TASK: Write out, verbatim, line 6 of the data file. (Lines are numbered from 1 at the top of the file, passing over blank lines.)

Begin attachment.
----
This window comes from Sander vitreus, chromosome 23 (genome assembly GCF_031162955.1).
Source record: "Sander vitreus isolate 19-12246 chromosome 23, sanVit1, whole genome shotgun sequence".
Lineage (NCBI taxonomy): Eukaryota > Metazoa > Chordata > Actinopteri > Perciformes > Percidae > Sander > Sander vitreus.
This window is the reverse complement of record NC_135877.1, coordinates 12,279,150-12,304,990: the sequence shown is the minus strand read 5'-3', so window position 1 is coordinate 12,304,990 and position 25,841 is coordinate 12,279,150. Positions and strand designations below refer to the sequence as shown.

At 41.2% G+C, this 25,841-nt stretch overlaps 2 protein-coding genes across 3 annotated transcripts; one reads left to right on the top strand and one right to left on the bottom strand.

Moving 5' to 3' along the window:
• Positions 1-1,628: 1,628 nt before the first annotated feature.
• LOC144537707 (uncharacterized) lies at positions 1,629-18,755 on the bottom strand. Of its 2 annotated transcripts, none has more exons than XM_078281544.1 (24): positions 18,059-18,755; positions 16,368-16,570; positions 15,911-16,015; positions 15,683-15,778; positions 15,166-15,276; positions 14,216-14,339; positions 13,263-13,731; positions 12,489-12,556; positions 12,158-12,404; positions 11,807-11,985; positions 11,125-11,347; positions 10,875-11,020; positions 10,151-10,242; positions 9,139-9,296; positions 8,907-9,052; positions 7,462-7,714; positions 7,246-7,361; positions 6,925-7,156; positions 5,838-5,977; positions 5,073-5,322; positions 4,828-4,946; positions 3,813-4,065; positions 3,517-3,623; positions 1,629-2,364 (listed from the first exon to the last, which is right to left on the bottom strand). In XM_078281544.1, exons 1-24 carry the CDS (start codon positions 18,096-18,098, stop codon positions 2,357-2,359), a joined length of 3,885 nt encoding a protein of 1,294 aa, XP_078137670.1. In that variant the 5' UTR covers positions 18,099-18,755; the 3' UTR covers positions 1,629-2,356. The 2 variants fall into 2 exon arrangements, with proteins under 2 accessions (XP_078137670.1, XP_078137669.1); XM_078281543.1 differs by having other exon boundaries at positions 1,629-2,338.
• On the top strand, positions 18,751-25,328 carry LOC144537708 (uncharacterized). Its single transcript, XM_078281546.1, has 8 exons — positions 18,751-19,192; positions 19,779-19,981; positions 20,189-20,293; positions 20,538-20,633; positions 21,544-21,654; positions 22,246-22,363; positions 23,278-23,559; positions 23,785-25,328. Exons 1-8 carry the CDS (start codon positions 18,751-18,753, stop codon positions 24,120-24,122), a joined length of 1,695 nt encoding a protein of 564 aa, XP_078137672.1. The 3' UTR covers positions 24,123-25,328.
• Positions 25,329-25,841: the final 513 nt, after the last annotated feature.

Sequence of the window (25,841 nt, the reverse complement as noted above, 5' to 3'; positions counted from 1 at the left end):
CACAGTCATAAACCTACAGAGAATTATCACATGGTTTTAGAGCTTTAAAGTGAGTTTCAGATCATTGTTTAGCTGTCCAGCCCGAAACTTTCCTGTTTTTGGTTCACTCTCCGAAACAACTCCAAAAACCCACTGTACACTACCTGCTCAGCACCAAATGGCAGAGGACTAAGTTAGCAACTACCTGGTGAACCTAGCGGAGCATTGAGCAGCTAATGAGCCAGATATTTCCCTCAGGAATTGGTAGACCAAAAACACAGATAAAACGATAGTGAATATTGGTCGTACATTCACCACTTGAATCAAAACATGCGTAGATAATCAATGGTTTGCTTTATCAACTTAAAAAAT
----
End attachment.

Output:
Moving 5' to 3' along the window: